Storey staffers and friends share May garden scenes.

Oy vey, spring! Enough of this pretty relentless string of chillier-than-usual, gray and rainy days. Sure, we escaped a repeat of last year’s stone fruit-killing cold snap (and fruit growers in our region are promising a season of epic production), and all the rain has brought some relief from recent drought. But we’re starving for a little sun and some sustained warmth! It’s on the horizon for this week, the forecast says. And judging from this look around our yards and gardens and neighborhood green spaces, there is a prelude to late spring’s grandeur happening all around, if we can be patient enough to notice. What’s blooming where you are? — Emily Spiegelman, Digital Features Editor

Alethea Morrison, Williamstown, Massachusetts

My quince is still small, but I got it a few years back as a single bare stick with some roots attached, so this burst of pale orange blooms feels like a minor miracle.

Michal Lumsden, Plainfield, Massachusetts

Peach blossoms

Apple blossom

Quince blossom

Behind the daffodil

Erin Dawson, Lanesborough, Massachusetts


Bleeding heart


Zoë Spring, Worthington, Massachusetts


Cherry blossoms


Anne Guest, North Adams, Massachusetts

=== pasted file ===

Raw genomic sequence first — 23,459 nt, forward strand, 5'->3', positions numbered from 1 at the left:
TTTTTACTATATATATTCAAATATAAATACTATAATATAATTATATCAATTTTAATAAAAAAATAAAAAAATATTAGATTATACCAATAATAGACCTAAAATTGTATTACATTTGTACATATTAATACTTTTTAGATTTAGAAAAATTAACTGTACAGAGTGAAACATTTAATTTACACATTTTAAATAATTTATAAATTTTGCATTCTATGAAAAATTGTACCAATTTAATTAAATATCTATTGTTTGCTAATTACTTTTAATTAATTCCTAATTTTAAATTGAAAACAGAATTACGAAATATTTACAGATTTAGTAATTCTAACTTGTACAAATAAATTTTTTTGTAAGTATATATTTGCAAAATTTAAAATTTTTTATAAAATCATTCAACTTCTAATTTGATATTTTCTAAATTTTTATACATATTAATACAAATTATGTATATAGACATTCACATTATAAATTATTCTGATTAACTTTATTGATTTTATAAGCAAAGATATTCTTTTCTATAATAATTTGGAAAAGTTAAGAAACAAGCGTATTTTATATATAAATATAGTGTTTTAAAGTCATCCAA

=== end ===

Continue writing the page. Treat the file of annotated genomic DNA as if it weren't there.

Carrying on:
Top-down tulip, with pansies

Tulips of red and purple, in front of The Porches Inn.

Wild violets

Carleen Madigan, Loon Lake, New York

Johnny Jump Ups

Regina Velázquez, Williamstown, Massachusetts

Bleeding heart

Lamium maculatum ‘Roseum’

Carolyn Eckert, Florence, Massachusetts

A branch is in focus on the cherry tree.

Redbud ascending

Looking through the iris

Poppy greens (no buds yet)

Deb Burns, Williamstown, Massachusetts

The most self-effacing flower ever — the trillium. You have to get under it to photograph its beautiful down-turned face.

Apple blossoms, cultivated

Ornamental crabapple with Mt. Prospect in back (part of Greylock massif)

Angelique tulip peeking out from behind bleeding hearts

The pink pathway, our world-class walk to work.

MaryAnn Nøbben, Norway


The crocus bravely beginning what I hope will be a march of flowers to follow.

Chionodoxa Luciliae — Glory of the Snow — appropriate as snow flurries swirl overhead today!

Emily Spiegelman, Wendell, Massachusetts

I planted this bloodroot two years ago, and each year, the flowers are slowly multiplying. I love its double bloom.

Another garden addition we made last year, blooming for the first time, this darkly gorgeous hellebore.

The rhododendron that failed to bloom last spring (a first!) is making up for it this year, and the bumble bees are diving in, face-first.

Debbie Surdam, Hoosick, New York

Yellow crocus

White crocus


Assistant gardener: grandson Ben

Lisa Hiley, Williamstown, Massachusetts

Lilacs in bloom

We planted these tulips and grape hyacinth last year. Here’s how it looked then…

…and here’s the view this year. Look at it now!

Bleeding heart

An early spring bouquet: daffodils, forget-me-not, wood poppy, and a snip of crab apple.

David Morrison, Lenox Dale, Massachusetts

Cherry blossoms from my front yard.

Storey Digital Editors

We are the staff at Storey Publishing — the crafters, cooks, brewers, builders, homesteaders, gardeners, and all-around DIY-ers who make Storey books.

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